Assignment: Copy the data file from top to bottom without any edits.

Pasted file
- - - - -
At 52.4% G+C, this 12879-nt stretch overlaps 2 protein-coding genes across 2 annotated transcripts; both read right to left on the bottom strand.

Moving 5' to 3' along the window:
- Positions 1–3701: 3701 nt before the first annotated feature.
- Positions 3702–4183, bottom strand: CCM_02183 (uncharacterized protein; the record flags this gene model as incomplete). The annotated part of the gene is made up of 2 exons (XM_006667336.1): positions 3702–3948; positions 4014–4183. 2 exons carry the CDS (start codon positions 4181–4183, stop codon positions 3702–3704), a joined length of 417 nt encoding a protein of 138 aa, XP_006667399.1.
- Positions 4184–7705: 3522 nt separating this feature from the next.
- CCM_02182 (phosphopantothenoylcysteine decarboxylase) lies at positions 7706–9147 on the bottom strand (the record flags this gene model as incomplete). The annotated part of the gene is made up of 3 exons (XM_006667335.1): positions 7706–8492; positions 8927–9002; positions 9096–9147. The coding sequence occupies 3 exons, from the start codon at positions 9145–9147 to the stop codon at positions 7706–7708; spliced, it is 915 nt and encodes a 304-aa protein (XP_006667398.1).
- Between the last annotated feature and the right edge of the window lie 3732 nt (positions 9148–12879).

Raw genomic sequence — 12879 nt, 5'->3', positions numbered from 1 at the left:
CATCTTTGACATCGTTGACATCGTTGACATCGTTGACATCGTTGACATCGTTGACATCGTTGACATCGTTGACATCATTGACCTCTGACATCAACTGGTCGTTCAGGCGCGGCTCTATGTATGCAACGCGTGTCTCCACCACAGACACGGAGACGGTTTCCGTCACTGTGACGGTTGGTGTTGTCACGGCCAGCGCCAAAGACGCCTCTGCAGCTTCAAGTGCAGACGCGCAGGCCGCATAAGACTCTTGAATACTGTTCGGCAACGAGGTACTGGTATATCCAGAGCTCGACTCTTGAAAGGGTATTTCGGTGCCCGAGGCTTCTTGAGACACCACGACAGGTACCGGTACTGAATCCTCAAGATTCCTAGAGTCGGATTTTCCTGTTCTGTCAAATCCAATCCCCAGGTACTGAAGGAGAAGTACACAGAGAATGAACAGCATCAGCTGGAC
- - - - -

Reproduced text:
At 52.4% G+C, this 12879-nt stretch overlaps 2 protein-coding genes across 2 annotated transcripts; both read right to left on the bottom strand.

Moving 5' to 3' along the window:
- Positions 1–3701: 3701 nt before the first annotated feature.
- Positions 3702–4183, bottom strand: CCM_02183 (uncharacterized protein; the record flags this gene model as incomplete). The annotated part of the gene is made up of 2 exons (XM_006667336.1): positions 3702–3948; positions 4014–4183. 2 exons carry the CDS (start codon positions 4181–4183, stop codon positions 3702–3704), a joined length of 417 nt encoding a protein of 138 aa, XP_006667399.1.
- Positions 4184–7705: 3522 nt separating this feature from the next.
- CCM_02182 (phosphopantothenoylcysteine decarboxylase) lies at positions 7706–9147 on the bottom strand (the record flags this gene model as incomplete). The annotated part of the gene is made up of 3 exons (XM_006667335.1): positions 7706–8492; positions 8927–9002; positions 9096–9147. The coding sequence occupies 3 exons, from the start codon at positions 9145–9147 to the stop codon at positions 7706–7708; spliced, it is 915 nt and encodes a 304-aa protein (XP_006667398.1).
- Between the last annotated feature and the right edge of the window lie 3732 nt (positions 9148–12879).

Raw genomic sequence — 12879 nt, 5'->3', positions numbered from 1 at the left:
CATCTTTGACATCGTTGACATCGTTGACATCGTTGACATCGTTGACATCGTTGACATCGTTGACATCGTTGACATCATTGACCTCTGACATCAACTGGTCGTTCAGGCGCGGCTCTATGTATGCAACGCGTGTCTCCACCACAGACACGGAGACGGTTTCCGTCACTGTGACGGTTGGTGTTGTCACGGCCAGCGCCAAAGACGCCTCTGCAGCTTCAAGTGCAGACGCGCAGGCCGCATAAGACTCTTGAATACTGTTCGGCAACGAGGTACTGGTATATCCAGAGCTCGACTCTTGAAAGGGTATTTCGGTGCCCGAGGCTTCTTGAGACACCACGACAGGTACCGGTACTGAATCCTCAAGATTCCTAGAGTCGGATTTTCCTGTTCTGTCAAATCCAATCCCCAGGTACTGAAGGAGAAGTACACAGAGAATGAACAGCATCAGCTGGAC